What kinds of experience can summer associates gain in this practice area at your firm?

Amanda: Summer associates who are interested in gaining patent prosecution and client counseling experience typically assist with drafting responses to office actions and conducting examiner interviews. Such projects often include conducting legal research, analyzing prior art, developing legal and technical theories, and preparing persuasive legal documents and memoranda.

Dan: During our summer program, we try to expose our summer associates to all aspects of IP law. Taking patent law as an example, we try to get summer associates at least some experience in patent prosecution (obtaining patents from the PTO), patent litigation (asserting patents at U.S. district courts or the International Trade Commission), and post-grant proceedings before the PTO (such as inter partes review proceedings). We provide the summer associates with formal and informal training in all of these substantive areas of the law. We also introduce summer associates to several important “non-billable” activities, such as business development, speaking, and writing for publications.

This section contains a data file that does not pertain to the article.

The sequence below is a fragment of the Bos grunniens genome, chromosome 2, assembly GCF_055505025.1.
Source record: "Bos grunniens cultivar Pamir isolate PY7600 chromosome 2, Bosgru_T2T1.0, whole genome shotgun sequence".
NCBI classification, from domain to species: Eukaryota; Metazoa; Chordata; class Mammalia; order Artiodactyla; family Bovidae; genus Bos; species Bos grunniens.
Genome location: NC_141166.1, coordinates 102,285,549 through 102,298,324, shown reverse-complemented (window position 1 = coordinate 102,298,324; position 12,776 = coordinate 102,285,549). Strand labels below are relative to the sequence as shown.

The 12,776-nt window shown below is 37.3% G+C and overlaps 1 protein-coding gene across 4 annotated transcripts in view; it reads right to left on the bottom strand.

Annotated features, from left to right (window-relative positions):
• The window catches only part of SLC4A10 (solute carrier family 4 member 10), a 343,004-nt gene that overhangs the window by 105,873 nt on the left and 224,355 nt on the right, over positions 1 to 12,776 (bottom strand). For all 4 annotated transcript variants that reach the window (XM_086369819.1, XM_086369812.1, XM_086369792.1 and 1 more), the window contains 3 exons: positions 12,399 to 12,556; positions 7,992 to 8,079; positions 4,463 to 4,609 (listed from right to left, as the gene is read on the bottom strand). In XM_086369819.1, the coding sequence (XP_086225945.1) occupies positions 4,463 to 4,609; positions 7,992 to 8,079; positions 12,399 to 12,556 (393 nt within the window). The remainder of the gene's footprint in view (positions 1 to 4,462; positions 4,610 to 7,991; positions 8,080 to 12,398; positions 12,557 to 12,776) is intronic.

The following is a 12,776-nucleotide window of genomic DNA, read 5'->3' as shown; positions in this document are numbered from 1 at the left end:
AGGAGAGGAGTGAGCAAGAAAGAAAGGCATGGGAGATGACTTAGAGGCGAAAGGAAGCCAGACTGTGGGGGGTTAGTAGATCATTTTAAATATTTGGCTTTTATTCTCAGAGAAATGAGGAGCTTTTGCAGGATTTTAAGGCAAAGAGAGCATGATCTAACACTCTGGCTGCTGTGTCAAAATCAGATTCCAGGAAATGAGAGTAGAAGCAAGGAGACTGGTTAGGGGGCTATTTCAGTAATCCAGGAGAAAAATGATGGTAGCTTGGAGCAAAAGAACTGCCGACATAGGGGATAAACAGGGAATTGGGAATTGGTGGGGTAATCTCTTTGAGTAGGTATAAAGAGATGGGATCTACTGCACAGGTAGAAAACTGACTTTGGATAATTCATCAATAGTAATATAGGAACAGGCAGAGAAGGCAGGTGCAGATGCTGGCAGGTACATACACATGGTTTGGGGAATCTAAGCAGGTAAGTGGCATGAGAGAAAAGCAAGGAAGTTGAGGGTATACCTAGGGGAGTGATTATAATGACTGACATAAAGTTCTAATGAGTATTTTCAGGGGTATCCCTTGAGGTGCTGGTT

What are some typical career paths for lawyers in this practice area?

Dan: There are countless options for lawyers in IP law. For example, in addition to working at a law firm, IP attorneys can pursue “in-house” positions as employees of companies (almost every mid-sized or larger company has in-house IP counsel). The federal government also employs IP attorneys in many capacities (e.g., as administrative patent judges at the Patent Trial and Appeal Board of the PTO or as attorneys who represent the government in federal court and/or at the ITC).